Burford Capital has bowed to pressure over its approach to corporate governance by announcing plans for a dual listing in the US, fresh directors and a new chief financial officer.
These were all issues raised by the Muddy Waters Research report that led to the company’s share price tumbling last week.
Burford stressed that it did not believe the changes were necessary – having defended them vigorously last week – but said it was listening to shareholders in making them.
As a result, shares in the company jumped 13% to 880p late yesterday – still well below where they were before the Muddy Waters attack but significantly higher than the low of 605p they fell to in its wake.
In a statement to the stock exchange yesterday, the AIM-listed company said it has been clear for some time that it was considering an expansion of its stock market listing and had begun the process before recent events.
“Investors have asked for more clarity and granularity around our plans. Investors have also made it clear that they do not support Burford remaining solely AIM listed.
“We have listened and, while we were already taking action, as reflected in past disclosure, we set out here our plans and our commitments.
“Burford has concluded that it will endeavour to procure a second listing on either NASDAQ or the NYSE as a first choice.
“We believe that the deep liquidity in those markets, as well as the opportunity to access a broad pool of US investors who do not today invest in litigation finance but are generally familiar with US litigation, makes a US listing commercially attractive as an alternative to moving Burford’s current listing to the LSE main market.”
But it said that, as there has never been a litigation funder listed in the US, the process “may take several months”.
If it did not prove possible, Burford would instead pursue a premium listing on the main market in London.
Burford’s board is comprised of four directors who have served in those roles since its listing in 2009. It said their experience meant they “serve the interests of shareholders well”.
However, it has “listened and defer to the wishes of our shareholders”, and has started a formal search to add two new independent directors to the board “as rapidly as possible”.
Once they are in place, there will be “a period of overlap with the existing directors”, before David Lowe leaves the board at the AGM next May and chairman Sir Peter Middleton at the following year’s AGM, when he will be 87.
Further, chief executive Chris Bogart and possibly more senior executives will join the board “in due course”.
The fact that Mr Bogart is married to Burford’s chief financial officer (CFO), Elizabeth O’Connell, has also been a source of criticism.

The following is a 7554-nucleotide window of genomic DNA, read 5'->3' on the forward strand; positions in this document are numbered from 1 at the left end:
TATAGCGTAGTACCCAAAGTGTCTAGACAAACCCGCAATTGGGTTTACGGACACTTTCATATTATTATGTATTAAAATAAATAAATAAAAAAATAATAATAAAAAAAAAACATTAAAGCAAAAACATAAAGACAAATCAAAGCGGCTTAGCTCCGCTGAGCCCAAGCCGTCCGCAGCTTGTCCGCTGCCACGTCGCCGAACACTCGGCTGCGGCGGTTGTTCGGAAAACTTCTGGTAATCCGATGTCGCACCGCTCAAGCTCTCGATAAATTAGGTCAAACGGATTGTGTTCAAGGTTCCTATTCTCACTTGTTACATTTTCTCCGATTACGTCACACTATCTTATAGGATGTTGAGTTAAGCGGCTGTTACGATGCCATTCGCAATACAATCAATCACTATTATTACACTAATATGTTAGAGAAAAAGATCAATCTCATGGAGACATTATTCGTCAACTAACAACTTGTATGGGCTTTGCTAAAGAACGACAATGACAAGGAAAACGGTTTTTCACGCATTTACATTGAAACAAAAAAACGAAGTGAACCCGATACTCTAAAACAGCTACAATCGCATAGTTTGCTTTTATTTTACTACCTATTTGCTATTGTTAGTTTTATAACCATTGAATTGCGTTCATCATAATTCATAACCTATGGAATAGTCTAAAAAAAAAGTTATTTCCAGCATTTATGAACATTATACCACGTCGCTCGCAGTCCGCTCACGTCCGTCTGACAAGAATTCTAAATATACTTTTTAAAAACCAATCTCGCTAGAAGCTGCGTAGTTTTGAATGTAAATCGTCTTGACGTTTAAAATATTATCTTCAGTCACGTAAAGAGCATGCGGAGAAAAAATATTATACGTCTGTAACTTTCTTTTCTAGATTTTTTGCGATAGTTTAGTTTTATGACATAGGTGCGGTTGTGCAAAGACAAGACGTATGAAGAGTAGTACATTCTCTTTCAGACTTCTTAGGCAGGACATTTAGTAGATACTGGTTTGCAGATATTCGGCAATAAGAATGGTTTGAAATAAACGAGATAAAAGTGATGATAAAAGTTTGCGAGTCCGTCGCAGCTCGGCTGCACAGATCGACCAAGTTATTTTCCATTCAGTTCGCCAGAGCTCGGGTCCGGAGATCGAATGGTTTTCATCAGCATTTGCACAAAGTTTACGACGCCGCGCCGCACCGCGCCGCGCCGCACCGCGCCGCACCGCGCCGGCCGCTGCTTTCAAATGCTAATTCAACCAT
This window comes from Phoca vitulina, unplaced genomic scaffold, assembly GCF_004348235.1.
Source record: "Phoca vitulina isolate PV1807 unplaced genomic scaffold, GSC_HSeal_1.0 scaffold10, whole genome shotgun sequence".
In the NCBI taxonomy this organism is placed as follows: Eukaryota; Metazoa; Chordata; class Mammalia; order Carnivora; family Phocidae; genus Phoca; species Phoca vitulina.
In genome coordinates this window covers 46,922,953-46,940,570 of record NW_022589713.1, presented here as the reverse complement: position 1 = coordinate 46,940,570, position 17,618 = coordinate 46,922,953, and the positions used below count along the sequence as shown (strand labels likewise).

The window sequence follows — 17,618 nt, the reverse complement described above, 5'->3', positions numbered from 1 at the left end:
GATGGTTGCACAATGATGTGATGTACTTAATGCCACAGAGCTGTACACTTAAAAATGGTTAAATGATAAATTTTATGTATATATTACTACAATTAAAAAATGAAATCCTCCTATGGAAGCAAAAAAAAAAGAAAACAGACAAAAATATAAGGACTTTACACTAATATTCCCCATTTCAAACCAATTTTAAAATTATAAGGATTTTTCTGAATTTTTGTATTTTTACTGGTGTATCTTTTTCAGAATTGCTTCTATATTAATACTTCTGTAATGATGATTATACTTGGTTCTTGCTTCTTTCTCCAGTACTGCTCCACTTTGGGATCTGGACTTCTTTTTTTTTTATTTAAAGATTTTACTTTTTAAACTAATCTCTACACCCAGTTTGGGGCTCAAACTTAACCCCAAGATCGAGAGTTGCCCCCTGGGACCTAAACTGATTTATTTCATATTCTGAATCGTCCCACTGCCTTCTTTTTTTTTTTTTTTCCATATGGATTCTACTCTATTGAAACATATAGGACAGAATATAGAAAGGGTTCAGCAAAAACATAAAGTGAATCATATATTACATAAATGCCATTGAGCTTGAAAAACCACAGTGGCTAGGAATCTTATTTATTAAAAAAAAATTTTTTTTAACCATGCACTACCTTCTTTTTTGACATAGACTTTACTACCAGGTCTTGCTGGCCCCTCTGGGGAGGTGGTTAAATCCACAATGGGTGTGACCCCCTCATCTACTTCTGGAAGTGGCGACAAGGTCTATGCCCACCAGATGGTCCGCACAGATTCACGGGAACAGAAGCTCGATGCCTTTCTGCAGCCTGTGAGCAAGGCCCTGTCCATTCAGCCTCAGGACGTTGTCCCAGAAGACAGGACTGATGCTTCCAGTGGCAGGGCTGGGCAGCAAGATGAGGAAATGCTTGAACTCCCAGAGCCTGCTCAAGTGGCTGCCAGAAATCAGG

“We believe that concern is unjustified given Burford’s control structure and ignores Burford’s finance and accounting structure,” the company said.
“Nevertheless, it is clear that investors would prefer an alternative CFO, and thus Burford announces that, with immediate effect, Jim Kilman will take on the role of CFO to buttress confidence in Burford’s financial disclosures and to guide the company through the change in its listing.”
Mr Kilman was most recently vice-chairman of Morgan Stanley Investment Banking, and was Burford’s principal investment banker at Morgan Stanley, and has been serving as a senior adviser to the company since he left in 2016.
Mr Kilman has agreed to serve for up to two years as CFO. Ms O’Connell will become Burford’s chief strategy officer.
Sir Peter said: “Companies are owned by their shareholders, and when the shareholders speak, it is the role of boards and management to listen.
“While we may take a different view on some of these points, shareholders have clearly spoken and we have listened, just as Burford has throughout its existence.
“We trust that these governance enhancements operate to bolster investor confidence in Burford as it enters its next era of growth and success.”
In response, Muddy Waters tweeted that Mr Kilman’s appointment was a fig leaf given his previous involvement with Burford.
It argued that, “given the complexity of Burford’s accounting”, it should be an accountant “who has demonstrated a strong commitment to ethics. Investment bankers don’t often qualify on that front”.
It has also not taken Burford’s counter-attacks lying down, saying: “Leave it to former trial lawyers to talk so much, and yet say so little.”
It said Burford’s initial written response and “numbing” two-hour investor conference call “did nothing to dispel our view that Burford aggressively marks its cases up to generate non-cash profits, manipulates its (non-IFRS) ROIC and IRR metrics in order to justify its fair value gains, deliberately confuses investors about the extent of its fair value gains in each period, and has a fragile balance sheet with too much leverage, particularly given the excessive costs the business runs (of which a significant portion could be management compensation).”
It went on to accuse the company of “effectively sprinting on a treadmill whereby it is growing its portfolio aggressively not because there are so many great opportunities; but, rather because it has so aggressively taken fair value gains that sap the business of future earnings power, and it therefore needs to add litigation assets to the balance sheet in order to take more fair value gains”.
Muddy Waters even engaged Qverity, a provider of behavioral analysis and screening services, to analyse the written and verbal responses of Burford’s management, finding “strong” indications that “Burford’s management was deceptive” in what they said.